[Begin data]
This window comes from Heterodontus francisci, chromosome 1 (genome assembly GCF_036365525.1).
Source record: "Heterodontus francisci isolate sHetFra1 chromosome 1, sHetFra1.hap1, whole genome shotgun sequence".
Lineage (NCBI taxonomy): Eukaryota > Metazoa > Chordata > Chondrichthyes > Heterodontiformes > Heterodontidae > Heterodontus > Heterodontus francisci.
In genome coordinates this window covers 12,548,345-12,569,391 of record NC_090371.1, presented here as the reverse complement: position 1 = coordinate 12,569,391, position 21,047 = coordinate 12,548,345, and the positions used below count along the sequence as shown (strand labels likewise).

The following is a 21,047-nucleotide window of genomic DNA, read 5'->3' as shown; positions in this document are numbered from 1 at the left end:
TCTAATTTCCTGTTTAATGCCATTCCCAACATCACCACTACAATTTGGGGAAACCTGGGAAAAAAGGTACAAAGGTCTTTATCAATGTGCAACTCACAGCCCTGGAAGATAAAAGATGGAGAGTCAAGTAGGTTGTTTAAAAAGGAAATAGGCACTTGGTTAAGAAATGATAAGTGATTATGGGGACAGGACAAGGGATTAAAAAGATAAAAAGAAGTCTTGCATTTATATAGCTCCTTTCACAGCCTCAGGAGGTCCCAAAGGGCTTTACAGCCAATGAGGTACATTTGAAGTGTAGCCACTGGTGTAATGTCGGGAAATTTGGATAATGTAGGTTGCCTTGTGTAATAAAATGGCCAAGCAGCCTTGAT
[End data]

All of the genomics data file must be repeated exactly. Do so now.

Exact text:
This window comes from Heterodontus francisci, chromosome 1 (genome assembly GCF_036365525.1).
Source record: "Heterodontus francisci isolate sHetFra1 chromosome 1, sHetFra1.hap1, whole genome shotgun sequence".
Lineage (NCBI taxonomy): Eukaryota > Metazoa > Chordata > Chondrichthyes > Heterodontiformes > Heterodontidae > Heterodontus > Heterodontus francisci.
In genome coordinates this window covers 12,548,345-12,569,391 of record NC_090371.1, presented here as the reverse complement: position 1 = coordinate 12,569,391, position 21,047 = coordinate 12,548,345, and the positions used below count along the sequence as shown (strand labels likewise).

The following is a 21,047-nucleotide window of genomic DNA, read 5'->3' as shown; positions in this document are numbered from 1 at the left end:
TCTAATTTCCTGTTTAATGCCATTCCCAACATCACCACTACAATTTGGGGAAACCTGGGAAAAAAGGTACAAAGGTCTTTATCAATGTGCAACTCACAGCCCTGGAAGATAAAAGATGGAGAGTCAAGTAGGTTGTTTAAAAAGGAAATAGGCACTTGGTTAAGAAATGATAAGTGATTATGGGGACAGGACAAGGGATTAAAAAGATAAAAAGAAGTCTTGCATTTATATAGCTCCTTTCACAGCCTCAGGAGGTCCCAAAGGGCTTTACAGCCAATGAGGTACATTTGAAGTGTAGCCACTGGTGTAATGTCGGGAAATTTGGATAATGTAGGTTGCCTTGTGTAATAAAATGGCCAAGCAGCCTTGAT